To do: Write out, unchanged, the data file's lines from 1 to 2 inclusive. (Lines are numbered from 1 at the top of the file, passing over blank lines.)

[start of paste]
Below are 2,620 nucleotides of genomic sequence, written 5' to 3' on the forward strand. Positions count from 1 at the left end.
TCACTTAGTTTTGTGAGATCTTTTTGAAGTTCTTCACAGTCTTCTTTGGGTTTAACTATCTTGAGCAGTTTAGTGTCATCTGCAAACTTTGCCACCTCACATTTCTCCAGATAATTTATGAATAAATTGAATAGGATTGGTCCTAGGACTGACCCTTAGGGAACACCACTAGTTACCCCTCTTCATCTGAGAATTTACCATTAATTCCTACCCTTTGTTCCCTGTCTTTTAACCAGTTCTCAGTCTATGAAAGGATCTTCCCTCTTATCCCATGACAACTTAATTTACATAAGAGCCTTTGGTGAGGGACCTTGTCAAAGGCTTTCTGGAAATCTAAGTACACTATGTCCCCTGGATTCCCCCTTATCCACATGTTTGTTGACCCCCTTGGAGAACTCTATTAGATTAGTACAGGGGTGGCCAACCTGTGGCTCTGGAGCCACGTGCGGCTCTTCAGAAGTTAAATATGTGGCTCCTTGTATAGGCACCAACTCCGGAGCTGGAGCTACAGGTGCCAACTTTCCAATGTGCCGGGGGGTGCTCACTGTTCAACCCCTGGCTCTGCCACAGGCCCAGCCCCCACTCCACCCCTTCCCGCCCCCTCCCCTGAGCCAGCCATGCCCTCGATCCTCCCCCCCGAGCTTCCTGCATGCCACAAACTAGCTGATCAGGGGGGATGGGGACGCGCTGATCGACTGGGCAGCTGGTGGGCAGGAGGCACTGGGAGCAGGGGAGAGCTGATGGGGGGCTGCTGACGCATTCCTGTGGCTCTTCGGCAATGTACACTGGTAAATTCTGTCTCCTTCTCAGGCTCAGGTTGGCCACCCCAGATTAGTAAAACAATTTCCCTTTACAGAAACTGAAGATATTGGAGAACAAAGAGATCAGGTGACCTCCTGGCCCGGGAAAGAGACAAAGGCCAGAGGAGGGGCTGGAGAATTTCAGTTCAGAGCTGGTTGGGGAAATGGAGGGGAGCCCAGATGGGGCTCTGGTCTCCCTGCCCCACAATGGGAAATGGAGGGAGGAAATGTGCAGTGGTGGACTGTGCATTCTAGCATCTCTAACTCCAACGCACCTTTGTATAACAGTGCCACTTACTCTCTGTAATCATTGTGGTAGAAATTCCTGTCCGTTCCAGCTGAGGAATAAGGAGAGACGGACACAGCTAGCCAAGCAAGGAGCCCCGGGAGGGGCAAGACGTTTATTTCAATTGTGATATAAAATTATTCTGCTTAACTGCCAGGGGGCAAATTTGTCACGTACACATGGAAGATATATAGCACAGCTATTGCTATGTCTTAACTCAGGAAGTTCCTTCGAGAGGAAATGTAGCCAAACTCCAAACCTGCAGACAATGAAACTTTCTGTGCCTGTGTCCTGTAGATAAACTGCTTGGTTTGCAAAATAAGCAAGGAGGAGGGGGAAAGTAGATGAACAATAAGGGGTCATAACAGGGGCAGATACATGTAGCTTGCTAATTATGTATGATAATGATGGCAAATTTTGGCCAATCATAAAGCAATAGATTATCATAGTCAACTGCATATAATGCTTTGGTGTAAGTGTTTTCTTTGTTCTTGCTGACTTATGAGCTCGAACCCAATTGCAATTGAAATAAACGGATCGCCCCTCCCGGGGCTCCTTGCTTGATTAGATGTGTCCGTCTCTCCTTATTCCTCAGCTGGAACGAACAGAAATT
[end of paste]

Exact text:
Below are 2,620 nucleotides of genomic sequence, written 5' to 3' on the forward strand. Positions count from 1 at the left end.
TCACTTAGTTTTGTGAGATCTTTTTGAAGTTCTTCACAGTCTTCTTTGGGTTTAACTATCTTGAGCAGTTTAGTGTCATCTGCAAACTTTGCCACCTCACATTTCTCCAGATAATTTATGAATAAATTGAATAGGATTGGTCCTAGGACTGACCCTTAGGGAACACCACTAGTTACCCCTCTTCATCTGAGAATTTACCATTAATTCCTACCCTTTGTTCCCTGTCTTTTAACCAGTTCTCAGTCTATGAAAGGATCTTCCCTCTTATCCCATGACAACTTAATTTACATAAGAGCCTTTGGTGAGGGACCTTGTCAAAGGCTTTCTGGAAATCTAAGTACACTATGTCCCCTGGATTCCCCCTTATCCACATGTTTGTTGACCCCCTTGGAGAACTCTATTAGATTAGTACAGGGGTGGCCAACCTGTGGCTCTGGAGCCACGTGCGGCTCTTCAGAAGTTAAATATGTGGCTCCTTGTATAGGCACCAACTCCGGAGCTGGAGCTACAGGTGCCAACTTTCCAATGTGCCGGGGGGTGCTCACTGTTCAACCCCTGGCTCTGCCACAGGCCCAGCCCCCACTCCACCCCTTCCCGCCCCCTCCCCTGAGCCAGCCATGCCCTCGATCCTCCCCCCCGAGCTTCCTGCATGCCACAAACTAGCTGATCAGGGGGGATGGGGACGCGCTGATCGACTGGGCAGCTGGTGGGCAGGAGGCACTGGGAGCAGGGGAGAGCTGATGGGGGGCTGCTGACGCATTCCTGTGGCTCTTCGGCAATGTACACTGGTAAATTCTGTCTCCTTCTCAGGCTCAGGTTGGCCACCCCAGATTAGTAAAACAATTTCCCTTTACAGAAACTGAAGATATTGGAGAACAAAGAGATCAGGTGACCTCCTGGCCCGGGAAAGAGACAAAGGCCAGAGGAGGGGCTGGAGAATTTCAGTTCAGAGCTGGTTGGGGAAATGGAGGGGAGCCCAGATGGGGCTCTGGTCTCCCTGCCCCACAATGGGAAATGGAGGGAGGAAATGTGCAGTGGTGGACTGTGCATTCTAGCATCTCTAACTCCAACGCACCTTTGTATAACAGTGCCACTTACTCTCTGTAATCATTGTGGTAGAAATTCCTGTCCGTTCCAGCTGAGGAATAAGGAGAGACGGACACAGCTAGCCAAGCAAGGAGCCCCGGGAGGGGCAAGACGTTTATTTCAATTGTGATATAAAATTATTCTGCTTAACTGCCAGGGGGCAAATTTGTCACGTACACATGGAAGATATATAGCACAGCTATTGCTATGTCTTAACTCAGGAAGTTCCTTCGAGAGGAAATGTAGCCAAACTCCAAACCTGCAGACAATGAAACTTTCTGTGCCTGTGTCCTGTAGATAAACTGCTTGGTTTGCAAAATAAGCAAGGAGGAGGGGGAAAGTAGATGAACAATAAGGGGTCATAACAGGGGCAGATACATGTAGCTTGCTAATTATGTATGATAATGATGGCAAATTTTGGCCAATCATAAAGCAATAGATTATCATAGTCAACTGCATATAATGCTTTGGTGTAAGTGTTTTCTTTGTTCTTGCTGACTTATGAGCTCGAACCCAATTGCAATTGAAATAAACGGATCGCCCCTCCCGGGGCTCCTTGCTTGATTAGATGTGTCCGTCTCTCCTTATTCCTCAGCTGGAACGAACAGAAATT